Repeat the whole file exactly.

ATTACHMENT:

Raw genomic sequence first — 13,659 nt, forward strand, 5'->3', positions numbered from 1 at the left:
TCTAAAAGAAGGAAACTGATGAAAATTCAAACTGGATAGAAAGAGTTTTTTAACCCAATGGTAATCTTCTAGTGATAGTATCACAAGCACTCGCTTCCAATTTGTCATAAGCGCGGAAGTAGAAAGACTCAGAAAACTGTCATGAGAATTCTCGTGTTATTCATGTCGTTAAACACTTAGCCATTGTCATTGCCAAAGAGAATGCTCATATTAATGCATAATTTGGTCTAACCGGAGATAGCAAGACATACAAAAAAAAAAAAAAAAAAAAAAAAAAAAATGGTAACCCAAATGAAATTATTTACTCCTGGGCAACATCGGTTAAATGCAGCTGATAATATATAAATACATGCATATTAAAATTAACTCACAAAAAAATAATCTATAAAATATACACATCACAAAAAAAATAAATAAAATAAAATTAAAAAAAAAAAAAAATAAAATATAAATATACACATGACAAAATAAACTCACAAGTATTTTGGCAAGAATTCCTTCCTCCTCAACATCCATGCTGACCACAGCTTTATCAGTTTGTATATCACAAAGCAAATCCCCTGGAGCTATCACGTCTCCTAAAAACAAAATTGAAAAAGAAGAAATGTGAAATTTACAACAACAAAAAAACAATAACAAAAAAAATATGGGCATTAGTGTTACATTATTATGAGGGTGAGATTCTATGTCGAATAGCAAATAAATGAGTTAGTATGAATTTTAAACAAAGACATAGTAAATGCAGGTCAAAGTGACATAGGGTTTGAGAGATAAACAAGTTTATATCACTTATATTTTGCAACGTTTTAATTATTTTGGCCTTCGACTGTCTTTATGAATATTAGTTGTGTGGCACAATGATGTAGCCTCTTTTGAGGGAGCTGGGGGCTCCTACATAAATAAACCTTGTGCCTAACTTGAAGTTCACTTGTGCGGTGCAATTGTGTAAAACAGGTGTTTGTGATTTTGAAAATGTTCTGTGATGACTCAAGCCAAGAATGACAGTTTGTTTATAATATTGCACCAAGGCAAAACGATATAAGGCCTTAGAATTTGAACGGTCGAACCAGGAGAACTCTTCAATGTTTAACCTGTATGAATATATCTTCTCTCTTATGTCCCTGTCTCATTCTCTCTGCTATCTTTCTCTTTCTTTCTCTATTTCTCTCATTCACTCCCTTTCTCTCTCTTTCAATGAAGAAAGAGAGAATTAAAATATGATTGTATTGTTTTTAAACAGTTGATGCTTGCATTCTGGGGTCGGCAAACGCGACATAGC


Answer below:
Raw genomic sequence first — 13,659 nt, forward strand, 5'->3', positions numbered from 1 at the left:
TCTAAAAGAAGGAAACTGATGAAAATTCAAACTGGATAGAAAGAGTTTTTTAACCCAATGGTAATCTTCTAGTGATAGTATCACAAGCACTCGCTTCCAATTTGTCATAAGCGCGGAAGTAGAAAGACTCAGAAAACTGTCATGAGAATTCTCGTGTTATTCATGTCGTTAAACACTTAGCCATTGTCATTGCCAAAGAGAATGCTCATATTAATGCATAATTTGGTCTAACCGGAGATAGCAAGACATACAAAAAAAAAAAAAAAAAAAAAAAAAAAAATGGTAACCCAAATGAAATTATTTACTCCTGGGCAACATCGGTTAAATGCAGCTGATAATATATAAATACATGCATATTAAAATTAACTCACAAAAAAATAATCTATAAAATATACACATCACAAAAAAAATAAATAAAATAAAATTAAAAAAAAAAAAAAATAAAATATAAATATACACATGACAAAATAAACTCACAAGTATTTTGGCAAGAATTCCTTCCTCCTCAACATCCATGCTGACCACAGCTTTATCAGTTTGTATATCACAAAGCAAATCCCCTGGAGCTATCACGTCTCCTAAAAACAAAATTGAAAAAGAAGAAATGTGAAATTTACAACAACAAAAAAACAATAACAAAAAAAATATGGGCATTAGTGTTACATTATTATGAGGGTGAGATTCTATGTCGAATAGCAAATAAATGAGTTAGTATGAATTTTAAACAAAGACATAGTAAATGCAGGTCAAAGTGACATAGGGTTTGAGAGATAAACAAGTTTATATCACTTATATTTTGCAACGTTTTAATTATTTTGGCCTTCGACTGTCTTTATGAATATTAGTTGTGTGGCACAATGATGTAGCCTCTTTTGAGGGAGCTGGGGGCTCCTACATAAATAAACCTTGTGCCTAACTTGAAGTTCACTTGTGCGGTGCAATTGTGTAAAACAGGTGTTTGTGATTTTGAAAATGTTCTGTGATGACTCAAGCCAAGAATGACAGTTTGTTTATAATATTGCACCAAGGCAAAACGATATAAGGCCTTAGAATTTGAACGGTCGAACCAGGAGAACTCTTCAATGTTTAACCTGTATGAATATATCTTCTCTCTTATGTCCCTGTCTCATTCTCTCTGCTATCTTTCTCTTTCTTTCTCTATTTCTCTCATTCACTCCCTTTCTCTCTCTTTCAATGAAGAAAGAGAGAATTAAAATATGATTGTATTGTTTTTAAACAGTTGATGCTTGCATTCTGGGGTCGGCAAACGCGACATAGC